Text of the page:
The Arkansas Small Business and Technology Development Center is funded through the U.S. Small Business Administration's partnership with the UALR College of Business and other higher-education institutions in the state. The development center assists startups, existing businesses, expanding businesses and innovation-based businesses statewide.

Business on 11/14/2019

Canberra thinks it's doing enough to help small businesses navigate digital - ZDNet

Posted: 13 Nov 2019 02:17 PM PST

The Australian government has responded to a report from the House of Representatives Standing Committee on Industry, Innovation, Science, and Resources that in March 2018 asked for further support from Canberra in assisting small businesses navigate the digital era.

The report [PDF] resulting from the committee's inquiry into impacts on local businesses in Australia from global internet-based competition made a total of six recommendations, seeking mainly education material and more involvement from government in helping bring small businesses up to speed.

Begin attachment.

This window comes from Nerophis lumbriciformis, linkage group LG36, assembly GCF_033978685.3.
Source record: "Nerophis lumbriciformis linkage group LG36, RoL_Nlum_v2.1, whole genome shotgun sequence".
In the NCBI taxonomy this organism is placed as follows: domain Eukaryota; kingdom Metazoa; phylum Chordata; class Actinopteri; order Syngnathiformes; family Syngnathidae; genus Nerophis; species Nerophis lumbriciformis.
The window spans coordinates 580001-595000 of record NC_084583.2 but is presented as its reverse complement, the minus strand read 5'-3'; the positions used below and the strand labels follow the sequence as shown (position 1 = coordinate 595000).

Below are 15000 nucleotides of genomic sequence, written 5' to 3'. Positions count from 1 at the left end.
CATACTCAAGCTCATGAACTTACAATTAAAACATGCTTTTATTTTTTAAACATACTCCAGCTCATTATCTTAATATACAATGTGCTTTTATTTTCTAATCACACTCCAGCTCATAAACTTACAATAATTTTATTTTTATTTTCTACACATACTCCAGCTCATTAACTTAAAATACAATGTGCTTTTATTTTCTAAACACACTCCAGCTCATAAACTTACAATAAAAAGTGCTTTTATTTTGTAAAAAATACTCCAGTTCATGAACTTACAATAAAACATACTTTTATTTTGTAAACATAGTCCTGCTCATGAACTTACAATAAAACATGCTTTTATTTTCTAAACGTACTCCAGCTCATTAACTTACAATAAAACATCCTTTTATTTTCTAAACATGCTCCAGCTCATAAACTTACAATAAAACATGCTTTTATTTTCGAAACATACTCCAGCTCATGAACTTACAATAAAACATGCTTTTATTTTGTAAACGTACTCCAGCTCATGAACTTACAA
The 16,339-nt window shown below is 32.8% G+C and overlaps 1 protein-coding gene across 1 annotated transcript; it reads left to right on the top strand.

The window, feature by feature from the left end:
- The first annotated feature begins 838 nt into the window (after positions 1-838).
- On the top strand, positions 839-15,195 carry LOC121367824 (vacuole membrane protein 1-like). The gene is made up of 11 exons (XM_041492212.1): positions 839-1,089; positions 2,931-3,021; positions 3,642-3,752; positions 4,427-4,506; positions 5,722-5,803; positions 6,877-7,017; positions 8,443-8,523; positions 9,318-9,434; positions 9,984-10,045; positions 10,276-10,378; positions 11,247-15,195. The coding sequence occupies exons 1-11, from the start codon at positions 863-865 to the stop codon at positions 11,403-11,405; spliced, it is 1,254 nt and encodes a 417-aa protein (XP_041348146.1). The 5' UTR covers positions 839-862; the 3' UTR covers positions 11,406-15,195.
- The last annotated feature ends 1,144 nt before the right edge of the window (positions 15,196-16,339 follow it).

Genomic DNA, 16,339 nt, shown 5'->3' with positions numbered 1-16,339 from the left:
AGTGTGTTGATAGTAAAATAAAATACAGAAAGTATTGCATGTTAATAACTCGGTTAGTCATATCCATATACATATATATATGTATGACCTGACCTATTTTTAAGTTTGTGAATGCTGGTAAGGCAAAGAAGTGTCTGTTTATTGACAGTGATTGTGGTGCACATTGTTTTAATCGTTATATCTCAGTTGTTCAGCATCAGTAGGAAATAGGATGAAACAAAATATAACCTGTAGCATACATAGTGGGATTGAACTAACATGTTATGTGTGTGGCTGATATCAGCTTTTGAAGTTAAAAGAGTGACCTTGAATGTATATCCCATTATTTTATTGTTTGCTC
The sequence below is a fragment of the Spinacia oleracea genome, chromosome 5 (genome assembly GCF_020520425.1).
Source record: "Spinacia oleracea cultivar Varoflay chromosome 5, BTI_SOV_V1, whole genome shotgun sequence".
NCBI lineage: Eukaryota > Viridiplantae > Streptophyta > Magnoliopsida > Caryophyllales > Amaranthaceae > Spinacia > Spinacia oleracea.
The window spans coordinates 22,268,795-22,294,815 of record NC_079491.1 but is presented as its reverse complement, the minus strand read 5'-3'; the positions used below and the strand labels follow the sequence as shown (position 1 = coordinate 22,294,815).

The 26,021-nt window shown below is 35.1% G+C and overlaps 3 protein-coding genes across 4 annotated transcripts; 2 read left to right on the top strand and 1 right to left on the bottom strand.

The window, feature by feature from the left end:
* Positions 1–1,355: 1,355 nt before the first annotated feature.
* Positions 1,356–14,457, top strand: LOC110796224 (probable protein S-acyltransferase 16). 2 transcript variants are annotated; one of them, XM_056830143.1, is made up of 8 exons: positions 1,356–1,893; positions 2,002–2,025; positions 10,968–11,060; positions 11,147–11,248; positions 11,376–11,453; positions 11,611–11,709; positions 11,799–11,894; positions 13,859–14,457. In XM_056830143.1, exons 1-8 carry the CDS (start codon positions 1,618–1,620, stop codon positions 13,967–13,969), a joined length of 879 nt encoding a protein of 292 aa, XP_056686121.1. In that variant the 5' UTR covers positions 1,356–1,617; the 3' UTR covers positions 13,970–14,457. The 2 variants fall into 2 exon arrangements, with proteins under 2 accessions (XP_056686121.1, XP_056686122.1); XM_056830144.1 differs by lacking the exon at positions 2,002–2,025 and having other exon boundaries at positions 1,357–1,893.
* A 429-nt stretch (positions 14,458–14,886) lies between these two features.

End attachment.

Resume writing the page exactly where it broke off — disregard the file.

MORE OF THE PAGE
Information provided by the Australian Bureau of Statistics in June showed that while 97% of Australian businesses have an internet connection, only 54% have a web presence, 45% a social media presence, 62% place orders via the internet, and 41% receive orders via the internet.  

The first recommendation, which the government subsequently "noted", was that it establish a digital grants program for small business that would provide small businesses with grants to assist them take advantage of digital economy opportunities such as online retail.

"There are a number of initiatives already underway aimed at providing opportunities for small business to take advantage of digital economy opportunities not only through grants-based programs but also through other support," the government said in its response [PDF].

It pointed to the Australian Small Business Advisory Services (ASBAS) Digital Solutions program, which provides AU$18 million over three years to give advice to small businesses on websites and selling online, social media and digital marketing, using small business software, and online security and data privacy.

Advisory services are delivered through group workshops, online training, and one-to-one coaching.

See also: How small businesses can deal with getting regulated (TechRepublic)